Crankshaft position sensor

Crankshaft position sensor

This article includes a list of references, related reading or external links, but its sources remain unclear because it lacks inline citations. Please help to improve this article by introducing more precise citations. (December 2013) (Learn how and when to remove this template message)

This article needs attention from an expert in WikiProject. The specific problem is: This article needs editing by an automotive engineer. WikiProject WikiProject (or its Portal) may be able to help recruit an expert. (January 2016)

Typical inductive crankshaft position sensor

A crank sensor is an electronic device used in an internal combustion engine, both petrol and diesel, to monitor the position or rotational speed of the crankshaft. This information is used by engine management systems to control the fuel injection or the ignition system timing and other engine parameters. Before electronic crank sensors were available, the distributor would have to be manually adjusted to a timing mark on petrol engines.
The crank sensor can be used in combination with a similar camshaft position sensor to monitor the relationship between the pistons and valves in the engine, which is particularly important in engines with variable valve timing. This method is also used to “synchronise” a four stroke engine upon starting, allowing the management system to know when to inject the fuel. It is also commonly used as the primary source for the measurement of engine speed in revolutions per minute.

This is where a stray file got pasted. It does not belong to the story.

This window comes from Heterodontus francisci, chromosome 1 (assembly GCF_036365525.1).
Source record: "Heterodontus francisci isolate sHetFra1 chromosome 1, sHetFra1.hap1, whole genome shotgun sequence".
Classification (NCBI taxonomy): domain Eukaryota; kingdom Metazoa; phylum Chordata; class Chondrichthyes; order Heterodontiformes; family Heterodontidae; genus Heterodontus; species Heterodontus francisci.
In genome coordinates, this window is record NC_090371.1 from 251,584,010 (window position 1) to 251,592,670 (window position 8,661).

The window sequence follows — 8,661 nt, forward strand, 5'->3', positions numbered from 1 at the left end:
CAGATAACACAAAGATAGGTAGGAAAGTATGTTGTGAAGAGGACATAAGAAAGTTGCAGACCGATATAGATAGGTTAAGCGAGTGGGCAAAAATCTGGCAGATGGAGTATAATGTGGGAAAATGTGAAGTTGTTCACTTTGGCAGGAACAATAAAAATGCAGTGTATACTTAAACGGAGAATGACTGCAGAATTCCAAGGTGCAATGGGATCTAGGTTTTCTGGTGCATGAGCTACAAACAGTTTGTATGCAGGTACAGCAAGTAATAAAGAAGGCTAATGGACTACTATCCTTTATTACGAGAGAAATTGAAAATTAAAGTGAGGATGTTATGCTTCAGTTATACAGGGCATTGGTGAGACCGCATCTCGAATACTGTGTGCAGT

Common mounting locations include the main crank pulley, the flywheel, the camshaft or on the crankshaft itself. This sensor is the 2nd most important sensor in modern day engines after the camshaft position sensor. When it fails, there is a probability the engine will not start, or cut out while running.[citation needed]


1 Types of sensor
2 Function
3 Bicycles
4 Notes
5 External links

Types of sensor[edit]
There are three main types of sensor commonly in use. The Hall Effect sensor, Optical sensor or the Inductive sensor.
Some engines, such as GM’s Premium V family, use crank position sensors which read a reluctor ring integral to the harmonic balancer. This is a much more accurate method of determining the position of the crankshaft, and allows the computer to determine within a few degrees the exact position of the crankshaft (and thereby all connected components) at any given time.
The functional objective for the crankshaft position senso